I was not familiar with the Mutant Year Zero universe before Bearded Ladies Games kindly dropped the first video game version in my lap. It turns out, Mutant Year Zero: Road to Eden is based on a popular RPG/strategy board game similar to Dungeons and Dragons. I’m not a board gamer and I don’t traditionally enjoy strategy games, so I wasn’t expecting to have so much fun with this game. But here I am, not wanting to stop playing even to write the review.
The story goes like this: the world as we know it is long gone. Buildings are crumbling and covered with vegetation, and the highways are littered with abandoned vehicles. Humans are gone, and only mutants remain. Playing as one of the titular mutants, you’ll scour a post-human world, scavenging for whatever you can find. Along the way, you’ll find new mutants to join your party as you search for Eden.
If you’re a fan of XCOM, then you are already familiar with the gameplay. But it’s not just tactical turn-based action here, which is why I can’t put it down. The mix of exploration and stealth gameplay with traditional strategy combat makes Mutant Year Zero feel so different and special. You’re free to explore the beautifully destroyed landscape and sneak up on the bad guys for a tactical advantage, or you can sneak past them all together and come back when you’re ready. You’ll find loot and the aforementioned bad guys everywhere. Whichever character you have in the lead will have a flashlight to guide your way and help you find collectibles. The bad guys will have a large cone of light around them, which signifies their field of vision. When you stumble upon them, simply switch off your light, and you’ll enter stealth mode. In this mode, their field of vision will shrink, and you can sneak into the perfect position to gain the upper hand. This is absolutely crucial to success. The enemies are too powerful and too many to take on without a plan. The key to success here is to send a scout to recon the entire group, learn all of the patrol patterns and then regroup to pick off any stragglers you can. Pay special attention to the med-bots, who heal damaged and even dead enemies, and the shamans, which call for reinforcements. If you don’t take these pesky a-holes out first, you’ll probably die a quick and painful death.
As I said, the combat is turn-based tactical style, with an admitted inspiration from the popular XCOM series. I’ll give a quick synopsis for those unfamiliar: Once the battle begins, the screen becomes basically a game board, and each player on the battlefield has two turns to act. You’ll need to use these turns wisely because even at the normal difficulty setting, this game is tough. You may need to move behind a tree or a busted up car for cover or reload your favorite weapon. Each of those maneuvers will cost you one turn. If you’re already in position, and you have a clear line of sight to the enemy you can fire on your first turn, but beware, this will end your turn. You can also dig into a defensive position or perform an Overwatch, which means if an enemy walks into your area, you will open fire.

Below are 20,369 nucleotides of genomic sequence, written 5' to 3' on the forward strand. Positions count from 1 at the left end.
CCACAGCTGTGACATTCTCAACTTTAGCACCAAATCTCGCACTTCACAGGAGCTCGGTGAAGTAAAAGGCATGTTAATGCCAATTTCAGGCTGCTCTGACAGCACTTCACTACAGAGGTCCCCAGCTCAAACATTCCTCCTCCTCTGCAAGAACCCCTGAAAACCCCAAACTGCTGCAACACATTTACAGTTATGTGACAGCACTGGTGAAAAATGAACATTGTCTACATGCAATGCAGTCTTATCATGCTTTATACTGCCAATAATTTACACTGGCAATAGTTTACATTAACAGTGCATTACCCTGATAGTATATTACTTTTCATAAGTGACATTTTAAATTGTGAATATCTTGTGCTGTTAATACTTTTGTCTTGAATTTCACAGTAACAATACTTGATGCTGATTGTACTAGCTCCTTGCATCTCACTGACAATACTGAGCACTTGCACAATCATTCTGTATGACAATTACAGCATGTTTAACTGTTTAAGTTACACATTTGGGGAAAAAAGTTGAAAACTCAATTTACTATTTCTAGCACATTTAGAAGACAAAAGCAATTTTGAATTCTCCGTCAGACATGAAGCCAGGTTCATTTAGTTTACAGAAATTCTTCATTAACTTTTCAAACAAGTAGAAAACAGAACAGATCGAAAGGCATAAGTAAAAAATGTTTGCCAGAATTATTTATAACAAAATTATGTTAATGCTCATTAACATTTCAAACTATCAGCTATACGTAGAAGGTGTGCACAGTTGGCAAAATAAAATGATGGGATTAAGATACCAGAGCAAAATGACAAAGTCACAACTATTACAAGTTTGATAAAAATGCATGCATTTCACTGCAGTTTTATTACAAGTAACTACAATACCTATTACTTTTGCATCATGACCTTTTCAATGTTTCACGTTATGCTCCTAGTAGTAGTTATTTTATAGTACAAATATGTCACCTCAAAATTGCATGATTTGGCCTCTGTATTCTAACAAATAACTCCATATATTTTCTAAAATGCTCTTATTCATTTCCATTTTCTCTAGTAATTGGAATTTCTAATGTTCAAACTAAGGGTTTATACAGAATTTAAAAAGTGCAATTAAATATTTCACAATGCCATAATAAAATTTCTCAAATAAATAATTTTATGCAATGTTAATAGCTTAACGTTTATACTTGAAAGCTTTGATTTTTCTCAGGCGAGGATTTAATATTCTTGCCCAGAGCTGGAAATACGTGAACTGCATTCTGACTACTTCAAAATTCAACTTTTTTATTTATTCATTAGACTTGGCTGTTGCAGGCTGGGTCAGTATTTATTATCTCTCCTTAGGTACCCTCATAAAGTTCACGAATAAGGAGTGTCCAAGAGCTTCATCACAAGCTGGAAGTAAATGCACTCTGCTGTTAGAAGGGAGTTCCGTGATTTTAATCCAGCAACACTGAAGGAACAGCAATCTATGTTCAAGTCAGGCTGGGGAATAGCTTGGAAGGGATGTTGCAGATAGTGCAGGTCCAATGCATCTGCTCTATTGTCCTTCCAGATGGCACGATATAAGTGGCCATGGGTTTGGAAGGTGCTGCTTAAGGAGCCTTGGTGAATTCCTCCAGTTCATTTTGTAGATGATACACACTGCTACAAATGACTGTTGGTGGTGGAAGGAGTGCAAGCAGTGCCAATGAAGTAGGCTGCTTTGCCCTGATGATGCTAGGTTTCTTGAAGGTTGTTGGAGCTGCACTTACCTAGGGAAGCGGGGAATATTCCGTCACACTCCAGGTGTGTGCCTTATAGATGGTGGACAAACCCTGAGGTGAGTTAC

The loot you collect will dictate how you play as well, as you may find a hat that improves critical damage from the high ground, or a vest that protects you from fire. In real-time, carefully placing each member of your team in just the right place before the battle begins is a fun way to add even more tactical goodness to the traditional turn-based gameplay.
In Mutant Year Zero: Road to Eden, you’ll find loads of gun attachments, scrap metal, and broken gun parts. Some will simply be littered about, while some you’ll have to scavenge from the corpses of your slain enemies. You’ll need to return these items to the Ark, which is a settlement where you can buy supplies, equip new weapon attachments and meet the elder. The elder may be the last living human, although, in his scenes, he looks less alive and more like a sad ventriloquist’s dummy. Thankfully, the rest of the game’s visuals look much better, although the design, locals, and UI are fairly simple and don’t ask much from the hardware. The colorful cast of characters is a highlight, especially the first two characters introduced: a wisecracking duck and an ugly, but lovable, boar. Their banter is a high point, and mostly funny, although using “duck” in place of the “F” word was pretty cringe, especially after the first time.
The audio sounds good to great throughout. The guns, explosions, and various voice acting all work to sell the experience. Some weapons sound better than others, but nothing too egregious or immersion breaking.
The exploration, scavenging, and stealth portions aren’t as in-depth as a game where that is the complete focus, but when you combine all of those options with the deeper strategy elements, Mutant Year Zero: Road to Eden really excels. It truly is a sum of all of its charming parts, and one I can’t wait to get back to. Expect to spend 15 hours or so in the campaign on the normal setting and even more if you up the difficulty. There is also a permadeath option if you hate yourself and/or love pain. Maybe an XCOM purist won’t love the hybrid nature of Mutant Year Zero. And maybe it’s the perfect introduction to new fans of the genre, like me. Either way, Mutant Year Zero is one of my favorite games of the year, and one I recommend everyone checks out.
Mutant Year Zero: Road to Eden PS4 Review
Mutant Year Zero mixes exploration and stealth with turn-based strategic combat for a fresh, fun and exciting romp through the apocalypse. A must-play title that I wasn’t expecting, but can’t wait to get back to.
Reviewed using base PS4.
When Jeremy isn’t writing books or playing video games, he’s living his life one random movie references at a time.